Why Sci-Fi Writers Fail

Posted by | Filed under Science Fiction | Sep 30, 2015 | Tags: , | 1 Comment

Each magazine or publishing house has its own character, so reading and studying their published magazines and books beforehand is essential to having a story or book accepted–or even read–by an editor.

hssFor example, a light-hearted whimsical romp won’t likely fit in Analog magazine, which publishes serious hardcore sci-fi stories with the proper science and engineering background fully exploited and realized. Fantasy & Science Fiction might not prefer such a story either, but wouldn’t necessarily balk at one featuring both robots and ghosts, or even the ghost of a robot. Asimov’s Science Fiction is known for its more literary approach, and Talebones for the dark spin on its stories. There are many other science fiction outlets, mostly low-paying, but all good places to start and to learn about marketing. Be sure you make a thorough study of the different categories.

Unfortunately, every science fiction editor can testify that neophytes eagerly submit stories in which the lone survivors of a spaceship crash are revealed to be Adam and Eve.

Such cliches may bring smiles, but can easily be avoided by knowing science fiction’s history, from Mary Wollstonecraft Shelley’s Frankenstein to the works of H. G. Wells and Jules Verne, to E.E. “Doc” Smith to Robert Heinlein.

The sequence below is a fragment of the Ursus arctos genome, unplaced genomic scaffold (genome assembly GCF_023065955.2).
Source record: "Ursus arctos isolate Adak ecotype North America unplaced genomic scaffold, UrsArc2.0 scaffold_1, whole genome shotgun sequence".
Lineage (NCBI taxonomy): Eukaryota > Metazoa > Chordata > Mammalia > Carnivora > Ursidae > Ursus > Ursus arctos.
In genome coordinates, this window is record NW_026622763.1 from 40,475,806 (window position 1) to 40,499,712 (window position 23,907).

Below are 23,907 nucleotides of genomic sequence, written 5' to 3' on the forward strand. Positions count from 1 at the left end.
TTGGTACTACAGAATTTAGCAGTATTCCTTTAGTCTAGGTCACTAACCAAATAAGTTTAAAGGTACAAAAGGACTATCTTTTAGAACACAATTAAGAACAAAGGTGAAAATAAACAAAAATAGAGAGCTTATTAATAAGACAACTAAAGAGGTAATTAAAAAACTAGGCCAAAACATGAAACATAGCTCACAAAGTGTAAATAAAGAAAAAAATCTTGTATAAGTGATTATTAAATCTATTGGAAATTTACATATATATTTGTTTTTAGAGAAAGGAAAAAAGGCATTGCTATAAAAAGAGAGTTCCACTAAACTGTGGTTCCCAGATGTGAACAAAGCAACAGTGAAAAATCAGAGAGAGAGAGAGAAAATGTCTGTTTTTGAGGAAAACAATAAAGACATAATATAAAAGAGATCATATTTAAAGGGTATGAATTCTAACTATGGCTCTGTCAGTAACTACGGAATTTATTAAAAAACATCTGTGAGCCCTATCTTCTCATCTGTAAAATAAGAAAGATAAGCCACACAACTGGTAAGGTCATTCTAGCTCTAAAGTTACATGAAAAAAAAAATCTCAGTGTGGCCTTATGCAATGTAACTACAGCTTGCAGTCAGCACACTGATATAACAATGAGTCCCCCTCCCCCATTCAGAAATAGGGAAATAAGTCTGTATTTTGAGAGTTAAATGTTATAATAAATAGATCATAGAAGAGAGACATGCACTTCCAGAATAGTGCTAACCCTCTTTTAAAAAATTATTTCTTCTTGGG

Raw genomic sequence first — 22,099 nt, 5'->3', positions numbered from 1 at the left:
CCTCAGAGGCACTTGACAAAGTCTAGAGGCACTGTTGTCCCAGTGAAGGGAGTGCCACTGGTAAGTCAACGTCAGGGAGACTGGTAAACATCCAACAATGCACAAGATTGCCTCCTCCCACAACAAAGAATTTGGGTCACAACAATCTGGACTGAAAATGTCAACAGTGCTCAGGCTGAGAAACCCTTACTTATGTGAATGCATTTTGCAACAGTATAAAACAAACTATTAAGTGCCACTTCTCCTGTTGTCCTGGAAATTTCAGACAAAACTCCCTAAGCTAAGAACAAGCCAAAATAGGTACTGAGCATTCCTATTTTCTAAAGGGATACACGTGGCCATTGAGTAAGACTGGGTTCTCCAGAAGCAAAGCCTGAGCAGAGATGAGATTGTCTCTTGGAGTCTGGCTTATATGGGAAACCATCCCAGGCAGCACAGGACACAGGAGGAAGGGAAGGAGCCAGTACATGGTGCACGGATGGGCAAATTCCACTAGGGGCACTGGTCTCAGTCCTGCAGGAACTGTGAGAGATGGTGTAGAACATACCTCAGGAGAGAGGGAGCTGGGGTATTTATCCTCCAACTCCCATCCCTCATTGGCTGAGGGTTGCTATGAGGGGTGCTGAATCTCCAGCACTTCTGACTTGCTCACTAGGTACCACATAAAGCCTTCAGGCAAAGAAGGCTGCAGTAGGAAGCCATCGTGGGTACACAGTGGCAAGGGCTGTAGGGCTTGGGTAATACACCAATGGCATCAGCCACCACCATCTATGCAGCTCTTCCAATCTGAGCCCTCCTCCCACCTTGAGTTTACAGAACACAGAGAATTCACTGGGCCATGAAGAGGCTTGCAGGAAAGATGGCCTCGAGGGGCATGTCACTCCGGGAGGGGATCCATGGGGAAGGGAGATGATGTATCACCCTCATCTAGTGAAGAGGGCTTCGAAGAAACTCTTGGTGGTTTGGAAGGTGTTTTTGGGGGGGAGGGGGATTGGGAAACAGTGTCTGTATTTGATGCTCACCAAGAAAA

Luckily, there are many excellent annual anthologies full of Hugo and Nebula award-winning stories, and fine anthologies of pulp and Golden Age science fiction. It’s easy to find lists of novels that have won honors: check your local bookstore, the library and the Internet. Becoming familiar with the science fiction genre is not only easy, but great fun, too. Think of all the superb, mind-expanding stories you’ll get to read.

Pose a question

To write effective, appealing science fiction, isolate an idea, learn what’s been done with it by writers who have come before, and then put a spin on it that marks it as your own.

“What if?” and “If this goes on …” are two classic types of science fiction questions. You will be well-served by an interest in what the future may bring–not only the trends and Delphic surveys of futurists (who often are held in contempt by science fiction writers) but the utterly surprising and unpredicted wrinkles that science and technology might bring into our lives.

For example, while many predicted that the automobile would become common as a means of transportation, no one foresaw the effect of cars and back seats on our mating habits. Had anyone done so, it would have been a superb example of science fiction thinking.

As Brazilian science fiction writer Andre Carneiro wrote in a 1967 essay, “Introduction to the Study of Science Fiction,” “Science fiction is not an escapist literature, but a way for placing man inside the fantastic reality of technological progress.” Introducing new ideas, by the way, is a rare occurrence, and it’s rewarded. The late Irish science fiction writer Bob Shaw came up with an entirely new concept–slow glass, a special type of glass through which light passed very slowly. This concept allowed for all sorts of story ideas to evolve. Shaw’s innovative thinking earned him special standing with readers.